The demand for skills development is ever-present, but the methods of delivering it are evolving. How can you develop your employees’ skills while keeping costs in check? Consider these non-traditional approaches:
- Skill Building on a Budget: Explore cost-effective ways to develop skills without breaking the bank such as in-house mentoring and peer-learning.
- Technological Proficiency: Evaluate how your employees engage with your technology and systems, and prioritize what needs immediate attention.
- Build Skill Development into Your Strategy: Complete a cost-benefit analysis of up-skilling your internal teams to develop and grow with your organization, as opposed to the cost of external hires, and how development aligns with your organization’s culture and values.
What’s the Role of Flexibility in Your Talent Strategy?
Flexibility: A Gateway to New Talent
In a landscape where the war for talent intensifies, flexibility can be a game-changer. For roles that don’t permit remote work, consider other forms of flexibility like flexible work hours, mental health PTO days, or compensation for travel time. One thing very clear from the webinar is that 97% of employees don’t want to return to the office full-time and 86% would prefer a hybrid / WFH model.
Return to work is not one-size-fits-all, but considering flexible options for your workforce is critical to remaining competitive.
How Can You Attract and Retain Underrepresented Talent?
Diversity and Inclusion: Expanding Your Talent Pipeline
To build a diverse and inclusive workforce, it’s crucial to attract and retain underrepresented talent. Underrepresented talent does not mean under talented. But it is critical to remember that underrepresented groups and certain types of candidates will want to check off every “requirement” in the job ad. It is typically those in talent groups that are well represented that are more likely to “figure it out as they go” and take bigger risks when applying. Don’t be that employer that unintentionally shuts off the funnel to underrepresented groups. Here are some questions to get your thoughts started:
- Eliminating Unnecessary Requirements: Are you willing to reconsider job requirements that might deter underrepresented groups?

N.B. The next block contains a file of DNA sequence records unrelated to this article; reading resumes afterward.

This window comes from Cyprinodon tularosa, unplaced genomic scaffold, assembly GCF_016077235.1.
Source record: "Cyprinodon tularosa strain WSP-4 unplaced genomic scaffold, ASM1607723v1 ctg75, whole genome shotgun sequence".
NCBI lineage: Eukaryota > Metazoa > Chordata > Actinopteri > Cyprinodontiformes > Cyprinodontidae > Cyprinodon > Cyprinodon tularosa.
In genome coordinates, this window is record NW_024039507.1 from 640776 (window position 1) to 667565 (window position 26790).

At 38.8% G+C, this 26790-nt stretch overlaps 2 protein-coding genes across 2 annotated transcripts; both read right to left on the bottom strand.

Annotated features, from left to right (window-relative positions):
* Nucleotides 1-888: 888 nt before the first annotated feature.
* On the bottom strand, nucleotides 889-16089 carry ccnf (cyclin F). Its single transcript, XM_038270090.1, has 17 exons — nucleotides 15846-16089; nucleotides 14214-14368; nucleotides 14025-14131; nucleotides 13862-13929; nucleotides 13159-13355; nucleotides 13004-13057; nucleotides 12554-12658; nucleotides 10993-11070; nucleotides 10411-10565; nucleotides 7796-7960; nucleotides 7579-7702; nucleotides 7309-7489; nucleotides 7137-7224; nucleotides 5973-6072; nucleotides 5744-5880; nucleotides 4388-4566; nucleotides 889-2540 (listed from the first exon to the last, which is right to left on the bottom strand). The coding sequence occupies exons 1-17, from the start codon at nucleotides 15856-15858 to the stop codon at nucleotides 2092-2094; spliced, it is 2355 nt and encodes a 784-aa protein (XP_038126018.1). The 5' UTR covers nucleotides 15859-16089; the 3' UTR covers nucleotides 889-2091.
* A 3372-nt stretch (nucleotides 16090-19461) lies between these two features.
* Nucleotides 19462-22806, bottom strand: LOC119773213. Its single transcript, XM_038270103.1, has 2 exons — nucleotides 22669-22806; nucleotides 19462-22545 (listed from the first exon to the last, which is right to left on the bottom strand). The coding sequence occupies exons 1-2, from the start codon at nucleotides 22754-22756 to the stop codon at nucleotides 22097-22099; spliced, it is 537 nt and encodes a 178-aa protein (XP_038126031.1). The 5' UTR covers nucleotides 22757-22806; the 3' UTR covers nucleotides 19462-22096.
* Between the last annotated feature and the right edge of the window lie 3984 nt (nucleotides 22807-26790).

- Meeting Candidates Where They Are: How are you reaching out to underrepresented talent, and what steps are you taking to make them feel welcome?
Are There Opportunities for Fractional and Project-Based Work?
Adapting to a Changing Workforce
There’s a growing trend of retirees and experienced professionals seeking fractional and project-based work. Often, these people are not doing it for the money but instead, for the impact. This provides an impeccable opportunity for businesses to tap incredible talent while also getting them at an affordable rate. How might you tap into this pool of qualified and experienced talent?
What Appeals to the Next Generation of Talent?
Catering to Future Talent Expectations
There are three big components that non-baby boomer talent is asking for:
- Growth and development. The opportunity to grow and develop looks different for each individual. Some want to go deeper into their technical expertise, others want to try new things. The important component is to map employee growth expectations and fulfill them.
- Sustainable work expectations. This means not throwing the kitchen sink at your employees, even if you are a rapidly growing start up with team members who wear many hats. Define their role with measurable results, key behaviors, and ideal outcomes.
- Caring leadership. To be a caring leader means you empathize with the employee, anticipate their drivers and needs, and adjust your own style to match their own.
How can you align your talent strategy with these expectations?
Where to Begin with Your Talent Strategy?
Getting Started: Actionable Steps
You now have a wealth of insights, but where should you begin with your talent strategy? Here are some ways to get started:
- Identify Key Hires: Start engaging with potential hires well in advance, even if they won’t be onboarded for a year or more.
- Process Optimization: Fix any process bottlenecks or issues that can be easily addressed.
- Developing Managers: Focus on developing early-stage managers and front-line supervisors.
- Empower Growth: Provide opportunities for growth and development to your team, regardless of their role.
- Audit Your Brand and Culture: Assess your organization’s strengths and build upon them.
Navigating the talent landscape of the future requires strategic thinking, adaptability, and a keen focus on your organization’s unique needs. By addressing these questions and implementing the key takeaways, you can stay ahead in the world of talent acquisition and ensure your organization’s continued success in the years to come.
Don’t miss the chance to be a leader in talent strategy by sculpting your strategic plans with your talent in mind. In the meantime, we’ll keep a watchful eye on the evolving talent landscape as it continues to shape the future of work and keep you informed.